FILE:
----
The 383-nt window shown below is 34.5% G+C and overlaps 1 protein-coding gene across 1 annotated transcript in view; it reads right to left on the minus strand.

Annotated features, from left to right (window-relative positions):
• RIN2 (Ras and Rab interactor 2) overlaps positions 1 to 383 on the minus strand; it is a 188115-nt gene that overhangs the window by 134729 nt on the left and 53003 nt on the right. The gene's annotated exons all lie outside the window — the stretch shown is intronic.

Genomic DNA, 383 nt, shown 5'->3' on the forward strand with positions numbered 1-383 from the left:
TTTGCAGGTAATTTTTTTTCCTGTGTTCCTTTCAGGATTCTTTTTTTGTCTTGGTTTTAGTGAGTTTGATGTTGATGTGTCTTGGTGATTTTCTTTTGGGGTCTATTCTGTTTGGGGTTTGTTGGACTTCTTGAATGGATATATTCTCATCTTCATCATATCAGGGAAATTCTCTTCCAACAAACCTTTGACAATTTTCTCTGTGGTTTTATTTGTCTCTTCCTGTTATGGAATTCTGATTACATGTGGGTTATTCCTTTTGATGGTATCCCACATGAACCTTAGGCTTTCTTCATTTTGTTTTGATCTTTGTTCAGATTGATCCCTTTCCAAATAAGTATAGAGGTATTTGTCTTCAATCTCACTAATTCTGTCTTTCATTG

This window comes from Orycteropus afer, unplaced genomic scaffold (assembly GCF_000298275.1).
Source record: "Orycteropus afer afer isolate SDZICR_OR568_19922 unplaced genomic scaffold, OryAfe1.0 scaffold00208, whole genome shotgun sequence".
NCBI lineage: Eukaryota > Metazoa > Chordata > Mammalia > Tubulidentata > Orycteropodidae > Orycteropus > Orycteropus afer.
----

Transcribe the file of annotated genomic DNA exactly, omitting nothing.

The 383-nt window shown below is 34.5% G+C and overlaps 1 protein-coding gene across 1 annotated transcript in view; it reads right to left on the minus strand.

Annotated features, from left to right (window-relative positions):
• RIN2 (Ras and Rab interactor 2) overlaps positions 1 to 383 on the minus strand; it is a 188115-nt gene that overhangs the window by 134729 nt on the left and 53003 nt on the right. The gene's annotated exons all lie outside the window — the stretch shown is intronic.

Genomic DNA, 383 nt, shown 5'->3' on the forward strand with positions numbered 1-383 from the left:
TTTGCAGGTAATTTTTTTTCCTGTGTTCCTTTCAGGATTCTTTTTTTGTCTTGGTTTTAGTGAGTTTGATGTTGATGTGTCTTGGTGATTTTCTTTTGGGGTCTATTCTGTTTGGGGTTTGTTGGACTTCTTGAATGGATATATTCTCATCTTCATCATATCAGGGAAATTCTCTTCCAACAAACCTTTGACAATTTTCTCTGTGGTTTTATTTGTCTCTTCCTGTTATGGAATTCTGATTACATGTGGGTTATTCCTTTTGATGGTATCCCACATGAACCTTAGGCTTTCTTCATTTTGTTTTGATCTTTGTTCAGATTGATCCCTTTCCAAATAAGTATAGAGGTATTTGTCTTCAATCTCACTAATTCTGTCTTTCATTG

This window comes from Orycteropus afer, unplaced genomic scaffold (assembly GCF_000298275.1).
Source record: "Orycteropus afer afer isolate SDZICR_OR568_19922 unplaced genomic scaffold, OryAfe1.0 scaffold00208, whole genome shotgun sequence".
NCBI lineage: Eukaryota > Metazoa > Chordata > Mammalia > Tubulidentata > Orycteropodidae > Orycteropus > Orycteropus afer.